Summary: Verses 2-3 present a humbling description of what walking in a worthy manner looks like.
"...walk in a manner worthy of the calling to which you have been called, 2 with all humility and gentleness, with patience, bearing with one another in love, 3 eager to maintain the unity of the Spirit in the bond of peace."
All of us can point to times that we have been moved by a speech. When I watch and listen to Kenneth Branaugh deliver the St. Crispin speech as King Henry to his troops, I’m ready to join the battle. I want to be with that happy few, that band of brothers. And when Aragorn says that this is not the day to forsake our friends but the day to fight, I am ready to charge with him. You have your favorites, I’m sure. Speeches which stir your soul as they lift your vision as to who you are, what you belong to, the cause for which you fight or serve. And if the speaker knows how to deliver, then the words have all the greater impact.
I hope the Ephesus church had such a reader. The Apostle Paul’s letters were read to churches. It is difficult to think of a more exhilarating, motivating speech than the first three chapters of Ephesians. The rehearsal of blessing after blessing, of glory and of power, of love that cannot be measured, then closing with that magnificent doxology: “Now to him who is able to do far more abundantly than all that we ask or think, accord to t power at work within us, to him be glory in the church & Christ Jesus throughout all generations, forever & ever. Amen.”
And then, the letter shifts gears. Now, in light of the power and the glory and the love of God in Christ, the Apostle Paul urges his listeners to “walk in a manner worthy of the calling to which you have been called.”
Imagine the anticipation. “Yes, Paul, yes! We are ready to go forth. Tell us what to do.” And they then hear the words: “…with all humility and gentleness, with patience, bearing with one another in love, eager to maintain the unity of the Spirit in the bond of peace.”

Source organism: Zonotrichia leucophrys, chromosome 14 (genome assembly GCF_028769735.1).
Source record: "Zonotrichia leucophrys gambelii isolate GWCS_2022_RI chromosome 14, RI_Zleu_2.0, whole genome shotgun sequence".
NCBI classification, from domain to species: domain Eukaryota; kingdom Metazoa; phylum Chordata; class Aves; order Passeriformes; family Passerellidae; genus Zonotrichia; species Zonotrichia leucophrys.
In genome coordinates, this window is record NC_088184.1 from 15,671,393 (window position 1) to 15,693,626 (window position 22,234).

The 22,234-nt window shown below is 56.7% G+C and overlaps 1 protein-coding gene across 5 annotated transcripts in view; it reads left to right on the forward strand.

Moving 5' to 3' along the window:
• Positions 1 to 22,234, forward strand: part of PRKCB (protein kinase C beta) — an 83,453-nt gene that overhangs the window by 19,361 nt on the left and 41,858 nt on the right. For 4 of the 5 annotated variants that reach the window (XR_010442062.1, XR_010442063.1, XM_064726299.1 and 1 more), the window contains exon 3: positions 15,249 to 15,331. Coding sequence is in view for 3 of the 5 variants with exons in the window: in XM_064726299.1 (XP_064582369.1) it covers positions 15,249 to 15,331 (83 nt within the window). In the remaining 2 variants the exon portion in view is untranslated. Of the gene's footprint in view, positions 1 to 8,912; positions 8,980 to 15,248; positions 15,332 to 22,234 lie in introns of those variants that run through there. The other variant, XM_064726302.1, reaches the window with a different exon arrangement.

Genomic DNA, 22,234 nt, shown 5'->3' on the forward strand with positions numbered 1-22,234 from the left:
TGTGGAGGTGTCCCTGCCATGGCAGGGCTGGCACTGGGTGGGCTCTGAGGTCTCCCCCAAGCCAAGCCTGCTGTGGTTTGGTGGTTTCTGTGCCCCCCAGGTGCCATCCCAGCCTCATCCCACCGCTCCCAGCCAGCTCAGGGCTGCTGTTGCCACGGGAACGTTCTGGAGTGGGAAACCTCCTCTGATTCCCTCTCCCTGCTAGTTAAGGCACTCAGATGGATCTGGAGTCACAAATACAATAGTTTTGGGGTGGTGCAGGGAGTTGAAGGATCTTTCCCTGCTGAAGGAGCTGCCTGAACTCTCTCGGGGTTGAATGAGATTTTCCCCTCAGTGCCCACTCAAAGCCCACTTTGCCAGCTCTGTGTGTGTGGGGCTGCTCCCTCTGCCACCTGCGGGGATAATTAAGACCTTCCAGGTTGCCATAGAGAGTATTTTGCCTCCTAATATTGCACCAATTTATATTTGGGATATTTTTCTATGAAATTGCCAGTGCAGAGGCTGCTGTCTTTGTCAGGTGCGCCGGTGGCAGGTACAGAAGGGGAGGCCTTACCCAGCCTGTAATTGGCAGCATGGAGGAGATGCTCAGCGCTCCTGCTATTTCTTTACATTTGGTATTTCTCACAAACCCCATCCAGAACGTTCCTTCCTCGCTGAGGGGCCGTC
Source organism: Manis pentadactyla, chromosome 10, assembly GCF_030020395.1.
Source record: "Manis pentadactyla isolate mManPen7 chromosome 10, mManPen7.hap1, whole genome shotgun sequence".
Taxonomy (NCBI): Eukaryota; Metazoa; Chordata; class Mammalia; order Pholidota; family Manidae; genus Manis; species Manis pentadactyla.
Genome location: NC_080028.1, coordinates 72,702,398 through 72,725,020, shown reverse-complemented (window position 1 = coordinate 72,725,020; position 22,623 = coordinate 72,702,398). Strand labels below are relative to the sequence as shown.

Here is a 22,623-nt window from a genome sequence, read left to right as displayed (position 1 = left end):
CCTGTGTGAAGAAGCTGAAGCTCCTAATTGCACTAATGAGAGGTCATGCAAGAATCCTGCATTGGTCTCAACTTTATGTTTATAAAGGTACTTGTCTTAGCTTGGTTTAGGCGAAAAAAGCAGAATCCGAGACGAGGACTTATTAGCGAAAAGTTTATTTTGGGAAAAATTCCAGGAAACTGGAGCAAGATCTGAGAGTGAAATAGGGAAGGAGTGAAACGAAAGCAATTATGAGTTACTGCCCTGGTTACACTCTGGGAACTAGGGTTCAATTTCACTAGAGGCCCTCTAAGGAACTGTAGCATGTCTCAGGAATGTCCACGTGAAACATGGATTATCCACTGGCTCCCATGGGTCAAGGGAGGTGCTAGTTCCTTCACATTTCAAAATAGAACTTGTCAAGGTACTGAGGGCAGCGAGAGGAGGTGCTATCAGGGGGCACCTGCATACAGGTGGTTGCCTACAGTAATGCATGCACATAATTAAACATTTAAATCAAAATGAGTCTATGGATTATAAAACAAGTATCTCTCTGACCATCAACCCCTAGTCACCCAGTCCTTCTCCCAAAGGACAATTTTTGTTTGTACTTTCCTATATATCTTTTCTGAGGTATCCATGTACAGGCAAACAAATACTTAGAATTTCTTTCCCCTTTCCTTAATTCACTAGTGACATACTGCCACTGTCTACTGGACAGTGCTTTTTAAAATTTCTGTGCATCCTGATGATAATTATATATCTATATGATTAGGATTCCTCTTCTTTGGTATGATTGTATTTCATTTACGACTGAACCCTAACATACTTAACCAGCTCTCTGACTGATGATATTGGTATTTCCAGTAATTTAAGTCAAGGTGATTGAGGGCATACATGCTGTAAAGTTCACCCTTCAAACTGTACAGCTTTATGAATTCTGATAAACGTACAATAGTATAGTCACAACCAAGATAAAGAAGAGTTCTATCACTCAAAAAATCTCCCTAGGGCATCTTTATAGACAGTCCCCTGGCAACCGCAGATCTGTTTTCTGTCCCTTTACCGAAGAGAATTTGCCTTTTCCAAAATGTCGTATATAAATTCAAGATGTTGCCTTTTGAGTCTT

That’s it? Be humble? Be gentle? Be Patient? That’s the best Paul can come up with? It’s like being a soldier heeding the call to fight for his country, and as he is about to leave his mother takes him aside and says, “Now be nice to the other soldiers and mind your manners. Be respectful of your officers. And watch out for other boys who would get you in trouble.”
If I were writing this letter (and I’m sure you want to know what I would do), I would have gone straight to what Paul wrote in chapter 6 beginning with verse 10: “Be strong in the Lord and in the strength of his might. Put on the whole armor of God, that you may be able to stand against the schemes of the devil. For we do not wrestle against flesh and blood, but against the rulers, against the authorities, against the cosmic powers over this present darkness, against the spiritual forces of evil in the heavenly places.” Now we’re talking! We are going to fight against cosmic powers. How cool is that!
Why does Paul start out the way he does? Maybe, like the great Coach John Wooden of UCLA, whose first lesson to his players was how to put on their socks and ties their shoes, he thinks he needs to start with the basics before moving to the battle. Or maybe, how we live is the battle itself. Keep that in mind as we look at these verses.
The first thing the Apostle Paul tells us about living a worthy manner is that it involves humility, indeed, “all humility.” The Greek term he uses might actually be one he himself made up – tapeinophrosyne. It is a compound word made up of two other words – tapeinos, which refers to lowliness, and phren, which refers to the heart or mind. And so the Greek compound defines humility for us – it is a heart or mind that thinks lowly of itself.
I say “made up” because there are no other found references to the word in Greek literature until it appears in the New Testament, where it appears seven times, five of them by Paul in Philippians and Colossians, besides this letter. Turn with me over to Colossians 3:12-13. Note the similarity to our own passage: “Put on then, as God’s chosen ones, holy and beloved, compassionate hearts, kindness, humility, meekness, and patience, bearing with one another…”
What is odd about its occurrence here is that the same word is used negatively in the previous chapter twice, and, indeed, is translated with a different English word: (verse 18) “Let no one disqualify you, insisting on asceticism and worship of angels, going on in detail about visions, puffed up without reason by his sensuous mind”; (verse 23) “These have indeed an appearance of wisdom in promoting self-made religion and asceticism and severity to the body, but they are of no value in stopping the indulgence of the flesh.”